As part of its push into specific industry verticals, Box is targeting the government sector, where agencies are particularly sensitive about the security of cloud software. On Wednesday, the company announced a significant customer win in this vertical: the U.S. Department of Justice.
Box will receive this week an agency Authorization to Operate, which allows it to deliver file sharing and information management cloud services to the DoJ's workforce, including all component agencies. Among Box's specific goals will be to help the agency simplify internal and external collaboration and enable employees' mobile and offline access to business information, as well as reducing infrastructure complexity by eliminating fragmented content and document-management tools.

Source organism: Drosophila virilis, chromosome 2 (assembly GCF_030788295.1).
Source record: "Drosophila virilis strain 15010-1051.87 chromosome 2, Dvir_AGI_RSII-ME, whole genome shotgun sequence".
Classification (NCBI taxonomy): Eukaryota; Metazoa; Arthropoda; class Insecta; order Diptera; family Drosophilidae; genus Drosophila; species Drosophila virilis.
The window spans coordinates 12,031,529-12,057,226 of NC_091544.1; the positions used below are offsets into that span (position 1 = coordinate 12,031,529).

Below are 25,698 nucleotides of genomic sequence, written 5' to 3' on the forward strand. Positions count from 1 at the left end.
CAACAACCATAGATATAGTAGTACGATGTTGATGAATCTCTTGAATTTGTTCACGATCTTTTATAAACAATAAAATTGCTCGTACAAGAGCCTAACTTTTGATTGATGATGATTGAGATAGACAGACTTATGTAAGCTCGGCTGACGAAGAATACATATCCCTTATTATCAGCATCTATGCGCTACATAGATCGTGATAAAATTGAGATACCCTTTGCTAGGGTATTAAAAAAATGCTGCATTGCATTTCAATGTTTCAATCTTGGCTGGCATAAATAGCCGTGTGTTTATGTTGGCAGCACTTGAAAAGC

The company declined to disclose the value of its new DoJ contract. It's also not clear how many DoJ employees will get access to the Box software.
Box says it now has more than 40 federal government customers, including agencies and departments servicing healthcare, military, educational, judicial, legislative and regulatory components of the U.S. federal government.
Because it offers its file synchronization, sharing and storage services through the cloud, Box must put a heavy emphasis on security in order to woo risk-averse enterprise and organizational customers loath to give up control over their information.
With a focus on government contracts, Box recently announced that it is pursuing FedRAMP compliance. It also hired Sonny Hashmi, former CIO for the U.S. General Services Administration, to lead government strategy.
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